Compound erases RNA defect that causes spinocerebellar ataxia type 10
Posted: 1 June 2016 | Victoria White, Digital Content Producer | No comments yet
Scientists have created a drug candidate that attacks and neutralises the RNA structure that causes spinocerebellar ataxia type 10 (SCA10)…
Scientists from The Scripps Research Institute (TSRI) have, for the first time, created a drug candidate that attacks and neutralises the RNA structure that causes spinocerebellar ataxia type 10 (SCA10), a form of spinocerebellar ataxia.
“More than 30 diseases, all of them incurable, are caused by RNA repeats,” said TSRI Professor Matthew Disney, who led the study. “By a thorough basic science investigation, we identified small molecules that target RNA base pairs precisely. We then leveraged this information to design the first drug candidate that binds to disease-causing defects in SCA10. Application of the drug candidate returns certain aspects of those cells to healthy levels – it’s like the defect is not even there.”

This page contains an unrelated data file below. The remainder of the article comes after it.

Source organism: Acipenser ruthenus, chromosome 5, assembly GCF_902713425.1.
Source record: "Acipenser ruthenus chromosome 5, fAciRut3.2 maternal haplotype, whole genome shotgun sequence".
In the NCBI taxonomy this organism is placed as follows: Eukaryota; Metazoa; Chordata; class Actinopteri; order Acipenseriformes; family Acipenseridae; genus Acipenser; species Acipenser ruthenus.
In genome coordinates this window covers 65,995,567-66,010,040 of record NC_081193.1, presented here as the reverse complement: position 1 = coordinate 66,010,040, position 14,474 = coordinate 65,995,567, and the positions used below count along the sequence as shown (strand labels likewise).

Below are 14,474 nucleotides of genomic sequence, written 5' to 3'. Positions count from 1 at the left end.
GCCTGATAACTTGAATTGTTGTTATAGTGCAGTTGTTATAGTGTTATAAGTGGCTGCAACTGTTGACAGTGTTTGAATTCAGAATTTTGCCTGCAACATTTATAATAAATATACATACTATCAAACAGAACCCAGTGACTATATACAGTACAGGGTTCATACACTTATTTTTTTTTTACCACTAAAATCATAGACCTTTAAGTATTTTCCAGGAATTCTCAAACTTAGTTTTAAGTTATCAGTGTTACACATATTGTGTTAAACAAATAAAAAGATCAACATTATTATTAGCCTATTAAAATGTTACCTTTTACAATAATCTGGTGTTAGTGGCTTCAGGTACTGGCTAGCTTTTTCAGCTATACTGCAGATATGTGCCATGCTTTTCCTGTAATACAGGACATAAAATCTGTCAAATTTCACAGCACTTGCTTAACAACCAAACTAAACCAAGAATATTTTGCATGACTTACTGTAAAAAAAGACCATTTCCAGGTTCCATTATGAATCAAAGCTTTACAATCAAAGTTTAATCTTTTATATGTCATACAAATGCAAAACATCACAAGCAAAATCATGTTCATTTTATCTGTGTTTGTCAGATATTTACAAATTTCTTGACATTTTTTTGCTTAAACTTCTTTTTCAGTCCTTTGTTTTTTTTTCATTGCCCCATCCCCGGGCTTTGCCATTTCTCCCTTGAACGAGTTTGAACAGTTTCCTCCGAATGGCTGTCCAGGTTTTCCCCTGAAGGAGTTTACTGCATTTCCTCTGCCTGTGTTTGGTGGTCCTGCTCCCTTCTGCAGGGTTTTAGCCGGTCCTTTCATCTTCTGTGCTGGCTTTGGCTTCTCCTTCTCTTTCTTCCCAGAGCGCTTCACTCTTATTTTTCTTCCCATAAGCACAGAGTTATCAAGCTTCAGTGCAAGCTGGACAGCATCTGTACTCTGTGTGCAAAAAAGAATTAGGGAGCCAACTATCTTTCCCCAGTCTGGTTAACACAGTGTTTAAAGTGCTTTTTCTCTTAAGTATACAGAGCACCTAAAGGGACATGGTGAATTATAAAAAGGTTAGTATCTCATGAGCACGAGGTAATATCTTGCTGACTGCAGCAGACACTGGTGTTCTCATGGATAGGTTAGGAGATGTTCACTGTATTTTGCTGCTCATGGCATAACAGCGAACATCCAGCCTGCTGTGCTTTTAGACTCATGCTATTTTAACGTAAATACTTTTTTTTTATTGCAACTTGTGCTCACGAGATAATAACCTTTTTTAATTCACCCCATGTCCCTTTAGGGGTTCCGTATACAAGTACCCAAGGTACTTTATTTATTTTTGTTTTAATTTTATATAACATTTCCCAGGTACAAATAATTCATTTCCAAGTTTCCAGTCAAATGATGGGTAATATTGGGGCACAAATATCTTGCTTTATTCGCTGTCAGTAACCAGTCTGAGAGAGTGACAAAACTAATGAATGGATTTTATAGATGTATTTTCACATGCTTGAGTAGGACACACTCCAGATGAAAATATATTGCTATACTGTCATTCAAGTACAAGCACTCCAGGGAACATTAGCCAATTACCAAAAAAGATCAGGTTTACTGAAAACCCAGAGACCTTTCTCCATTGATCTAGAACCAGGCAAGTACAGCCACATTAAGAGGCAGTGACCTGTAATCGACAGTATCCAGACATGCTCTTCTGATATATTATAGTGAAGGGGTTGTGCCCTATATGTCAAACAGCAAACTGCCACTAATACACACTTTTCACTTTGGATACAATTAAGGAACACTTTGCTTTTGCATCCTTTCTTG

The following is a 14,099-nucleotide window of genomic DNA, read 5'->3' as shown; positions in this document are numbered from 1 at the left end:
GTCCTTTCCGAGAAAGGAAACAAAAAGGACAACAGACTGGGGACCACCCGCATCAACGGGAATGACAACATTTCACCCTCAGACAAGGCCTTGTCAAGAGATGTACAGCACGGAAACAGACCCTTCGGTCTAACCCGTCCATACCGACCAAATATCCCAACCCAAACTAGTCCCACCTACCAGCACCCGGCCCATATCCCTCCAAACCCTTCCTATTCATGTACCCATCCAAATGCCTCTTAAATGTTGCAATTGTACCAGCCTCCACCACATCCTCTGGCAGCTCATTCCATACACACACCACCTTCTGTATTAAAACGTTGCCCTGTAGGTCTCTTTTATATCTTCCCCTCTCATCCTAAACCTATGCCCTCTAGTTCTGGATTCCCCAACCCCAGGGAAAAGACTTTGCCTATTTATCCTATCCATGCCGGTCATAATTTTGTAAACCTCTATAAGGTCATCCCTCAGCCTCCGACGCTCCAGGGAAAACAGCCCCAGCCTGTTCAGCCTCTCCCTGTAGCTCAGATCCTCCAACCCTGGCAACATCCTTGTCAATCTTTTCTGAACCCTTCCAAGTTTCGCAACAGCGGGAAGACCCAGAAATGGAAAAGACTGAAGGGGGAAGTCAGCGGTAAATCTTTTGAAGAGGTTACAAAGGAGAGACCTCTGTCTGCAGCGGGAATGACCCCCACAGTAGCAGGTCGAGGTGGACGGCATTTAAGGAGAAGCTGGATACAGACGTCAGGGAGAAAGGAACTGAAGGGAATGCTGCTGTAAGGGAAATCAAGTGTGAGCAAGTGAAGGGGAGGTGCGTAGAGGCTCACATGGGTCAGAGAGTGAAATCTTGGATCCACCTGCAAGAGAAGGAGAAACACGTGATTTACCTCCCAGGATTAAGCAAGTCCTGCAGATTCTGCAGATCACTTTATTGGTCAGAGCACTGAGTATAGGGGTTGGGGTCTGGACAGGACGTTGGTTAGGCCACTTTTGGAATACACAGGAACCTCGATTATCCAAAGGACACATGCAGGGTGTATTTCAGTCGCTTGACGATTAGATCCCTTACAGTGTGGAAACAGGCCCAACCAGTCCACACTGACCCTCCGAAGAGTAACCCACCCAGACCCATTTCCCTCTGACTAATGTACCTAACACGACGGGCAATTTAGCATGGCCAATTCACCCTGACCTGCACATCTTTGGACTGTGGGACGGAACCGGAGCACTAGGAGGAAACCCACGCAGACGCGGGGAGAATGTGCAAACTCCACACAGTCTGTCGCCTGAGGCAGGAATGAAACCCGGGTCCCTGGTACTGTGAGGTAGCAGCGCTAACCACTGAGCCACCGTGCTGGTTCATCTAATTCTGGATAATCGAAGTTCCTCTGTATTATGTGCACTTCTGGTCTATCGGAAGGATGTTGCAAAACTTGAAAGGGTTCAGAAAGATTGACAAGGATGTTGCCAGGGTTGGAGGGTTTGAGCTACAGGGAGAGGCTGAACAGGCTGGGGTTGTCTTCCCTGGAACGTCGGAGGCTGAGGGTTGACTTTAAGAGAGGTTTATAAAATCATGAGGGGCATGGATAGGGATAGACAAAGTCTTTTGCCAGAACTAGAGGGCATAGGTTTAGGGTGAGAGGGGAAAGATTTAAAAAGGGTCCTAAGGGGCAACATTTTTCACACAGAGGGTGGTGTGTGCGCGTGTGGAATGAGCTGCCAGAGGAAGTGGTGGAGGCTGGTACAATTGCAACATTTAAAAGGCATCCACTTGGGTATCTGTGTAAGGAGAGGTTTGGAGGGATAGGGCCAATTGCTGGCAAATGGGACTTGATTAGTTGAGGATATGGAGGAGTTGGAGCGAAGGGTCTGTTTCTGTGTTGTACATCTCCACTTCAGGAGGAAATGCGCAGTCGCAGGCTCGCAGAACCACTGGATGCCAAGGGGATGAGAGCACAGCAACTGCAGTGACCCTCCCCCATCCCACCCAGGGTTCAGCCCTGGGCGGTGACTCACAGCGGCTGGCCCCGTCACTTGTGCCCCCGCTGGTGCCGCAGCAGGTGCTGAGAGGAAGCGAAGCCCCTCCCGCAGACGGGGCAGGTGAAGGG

SCA10 is caused by a pentanucleotide repeat (a genetic sequence of five nucleotides repeated many more times than normal) affecting the mitochondria. The new drug candidate, known as 2AU-2, targets these repeats by binding to RNA base pairs.
“The potent bioactivity of 2AU-2 to moderate the structurally induced toxicity in SCA10 strongly suggests that base-pair-targeting RNA modules could have broad applicability in our effort to develop other compounds that target different RNAs,” said TSRI Research Associate Wang-Yong Yang. “More than 70 percent of RNA secondary structure is made up of base pairing.”
New tools to design small molecules to target RNA
The Disney group has developed new tools to identify optimal interactions between RNA structures and drug candidates targeting them. A database of these interactions has already been used to design several small molecule drug candidates.
“We are in the process of developing tools that allow one to design small molecules to target any RNA structural motif in a complex cellular environment. That environment can contain millions of other RNAs. In this study, Wang-Yong has done an exceptional job tackling this previously-thought-to-be-impossible molecular recognition problem,” Disney said.
Pathogenic RNA repeats contribute to disorders including Huntington’s disease, fragile X-associated tremor ataxia syndrome and myotonic dystrophy type 1 and 2.